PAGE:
From Wikipedia, the free encyclopedia
Jump to: navigation, search

NAMI-A and KP1019 are two ruthenium anticancer agents that have entered clinical trials.[1][2] NAMI is an acronym for "New Anti-tumour Metastasis Inhibitor", while the -A suffix indicates that this is the first of a potential series.

NAMI-A and KP1019 are based primarily around the use of the metal ruthenium. Ruthenium is unknown to living systems, with a strong complex forming ability with numerous ligands.[3] Its partially filled 4d sub-shell allows it to form complexes that are useful for a wide variety of applications including catalysis, electronics, photochemistry, biosensors and anticancer drugs.[1][4] Ruthenium, unlike traditional platinum complexes such as cisplatin, shows greater resistance to hydrolysis and more selective action on tumors.[citation needed]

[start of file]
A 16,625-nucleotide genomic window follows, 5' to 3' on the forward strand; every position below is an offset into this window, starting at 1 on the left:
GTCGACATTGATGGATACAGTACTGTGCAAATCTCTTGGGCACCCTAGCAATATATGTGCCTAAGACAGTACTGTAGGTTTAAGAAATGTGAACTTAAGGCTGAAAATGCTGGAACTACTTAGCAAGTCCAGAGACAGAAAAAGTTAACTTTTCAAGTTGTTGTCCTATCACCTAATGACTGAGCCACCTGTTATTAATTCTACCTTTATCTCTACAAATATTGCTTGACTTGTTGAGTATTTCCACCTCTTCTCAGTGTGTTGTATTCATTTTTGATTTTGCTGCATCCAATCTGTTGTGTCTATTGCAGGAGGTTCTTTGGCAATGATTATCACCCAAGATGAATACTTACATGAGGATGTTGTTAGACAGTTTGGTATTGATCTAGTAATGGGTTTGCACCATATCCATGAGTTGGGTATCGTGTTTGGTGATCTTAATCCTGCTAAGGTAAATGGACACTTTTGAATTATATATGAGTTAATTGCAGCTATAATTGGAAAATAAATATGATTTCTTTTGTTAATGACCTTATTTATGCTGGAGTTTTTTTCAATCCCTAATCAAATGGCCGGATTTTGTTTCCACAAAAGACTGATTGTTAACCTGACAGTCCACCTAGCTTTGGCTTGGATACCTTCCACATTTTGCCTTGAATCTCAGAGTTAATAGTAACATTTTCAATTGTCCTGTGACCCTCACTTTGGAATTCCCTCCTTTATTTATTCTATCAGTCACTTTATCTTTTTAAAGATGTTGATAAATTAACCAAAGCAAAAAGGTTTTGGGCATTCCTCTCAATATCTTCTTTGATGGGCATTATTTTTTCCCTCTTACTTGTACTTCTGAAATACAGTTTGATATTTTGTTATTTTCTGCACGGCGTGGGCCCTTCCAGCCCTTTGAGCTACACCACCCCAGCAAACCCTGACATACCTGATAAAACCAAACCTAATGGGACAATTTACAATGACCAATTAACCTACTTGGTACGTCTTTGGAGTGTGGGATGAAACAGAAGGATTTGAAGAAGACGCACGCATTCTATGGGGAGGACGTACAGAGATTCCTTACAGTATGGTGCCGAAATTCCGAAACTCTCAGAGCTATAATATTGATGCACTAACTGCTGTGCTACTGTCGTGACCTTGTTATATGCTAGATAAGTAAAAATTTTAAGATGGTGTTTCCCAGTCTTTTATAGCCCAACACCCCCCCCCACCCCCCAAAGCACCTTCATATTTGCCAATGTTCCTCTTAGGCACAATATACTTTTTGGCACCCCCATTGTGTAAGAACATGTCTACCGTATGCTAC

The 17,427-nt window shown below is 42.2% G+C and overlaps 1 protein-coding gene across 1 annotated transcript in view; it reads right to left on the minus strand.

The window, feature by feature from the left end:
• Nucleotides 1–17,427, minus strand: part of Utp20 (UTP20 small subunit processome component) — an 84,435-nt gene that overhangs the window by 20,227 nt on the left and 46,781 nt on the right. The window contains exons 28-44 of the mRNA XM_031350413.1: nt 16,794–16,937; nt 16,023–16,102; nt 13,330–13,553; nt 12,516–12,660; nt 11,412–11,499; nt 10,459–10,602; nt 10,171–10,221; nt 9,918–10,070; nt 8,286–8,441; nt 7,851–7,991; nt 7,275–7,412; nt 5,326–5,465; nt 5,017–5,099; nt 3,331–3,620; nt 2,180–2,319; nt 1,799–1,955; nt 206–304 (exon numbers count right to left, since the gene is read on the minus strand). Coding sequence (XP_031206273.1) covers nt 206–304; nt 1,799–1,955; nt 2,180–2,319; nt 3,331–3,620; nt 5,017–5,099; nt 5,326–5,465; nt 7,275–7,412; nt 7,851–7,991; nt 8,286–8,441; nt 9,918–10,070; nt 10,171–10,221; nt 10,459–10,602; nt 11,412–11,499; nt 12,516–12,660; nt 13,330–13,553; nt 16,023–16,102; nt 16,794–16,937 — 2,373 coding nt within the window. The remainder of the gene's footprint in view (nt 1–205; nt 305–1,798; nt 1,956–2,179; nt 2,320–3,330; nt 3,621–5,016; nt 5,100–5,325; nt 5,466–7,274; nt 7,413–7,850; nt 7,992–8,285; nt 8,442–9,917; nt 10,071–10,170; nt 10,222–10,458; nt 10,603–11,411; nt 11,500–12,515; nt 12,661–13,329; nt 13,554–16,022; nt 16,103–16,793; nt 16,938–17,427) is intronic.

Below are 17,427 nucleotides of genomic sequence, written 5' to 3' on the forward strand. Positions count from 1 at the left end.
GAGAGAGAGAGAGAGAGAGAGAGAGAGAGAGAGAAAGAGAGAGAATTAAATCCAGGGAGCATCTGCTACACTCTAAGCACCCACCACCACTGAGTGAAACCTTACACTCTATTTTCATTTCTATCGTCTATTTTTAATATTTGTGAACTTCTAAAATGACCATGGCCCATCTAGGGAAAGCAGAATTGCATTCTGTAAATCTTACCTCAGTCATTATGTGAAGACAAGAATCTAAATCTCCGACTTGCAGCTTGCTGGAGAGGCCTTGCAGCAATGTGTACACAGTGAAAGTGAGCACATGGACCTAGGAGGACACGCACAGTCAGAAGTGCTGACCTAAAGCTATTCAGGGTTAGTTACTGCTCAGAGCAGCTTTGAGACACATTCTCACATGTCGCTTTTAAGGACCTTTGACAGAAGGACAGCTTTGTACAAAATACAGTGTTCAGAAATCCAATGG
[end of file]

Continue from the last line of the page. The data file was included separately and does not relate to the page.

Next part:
External links[edit]


  1. ^ a b Kostova, I., Ruthenium complexes as anticancer agents. Current medicinal chemistry 2006, 13 (9), 1085-1107. doi:10.2174/092986706776360941
  2. ^ Lentz, F.; Drescher, A.; Lindauer, A.; Henke, M.; Hilger, R. A.; Hartinger, C. G.; Scheulen, M. E.; Dittrich, C.; Keppler, B. K.; Jaehde, U.; Central European Society for Anticancer Drug Research-EWIV (2009). "Pharmacokinetics of a novel anticancer ruthenium complex (KP1019, FFC14A) in a phase I dose-escalation study". Anti-Cancer Drugs 20 (2): 97–103. doi:10.1097/CAD.0b013e328322fbc5. PMID 19209025.  edit
  3. ^ Gopal, Y.; Jayaraju, D.; Kondapi, A., Inhibition of Topoisomerase II Catalytic Activity by Two Ruthenium Compounds: A Ligand-Dependent Mode of Action†. Biochemistry 1999, 38 (14), 4382-4388. doi:10.1021/bi981990s
  4. ^ Antonarakis, E.; Emadi, A., Ruthenium-based chemotherapeutics: are they ready for prime time? Cancer chemotherapy and pharmacology 2010, 66 (1), 1-9. 3. doi:10.1007/s00280-010-1293-1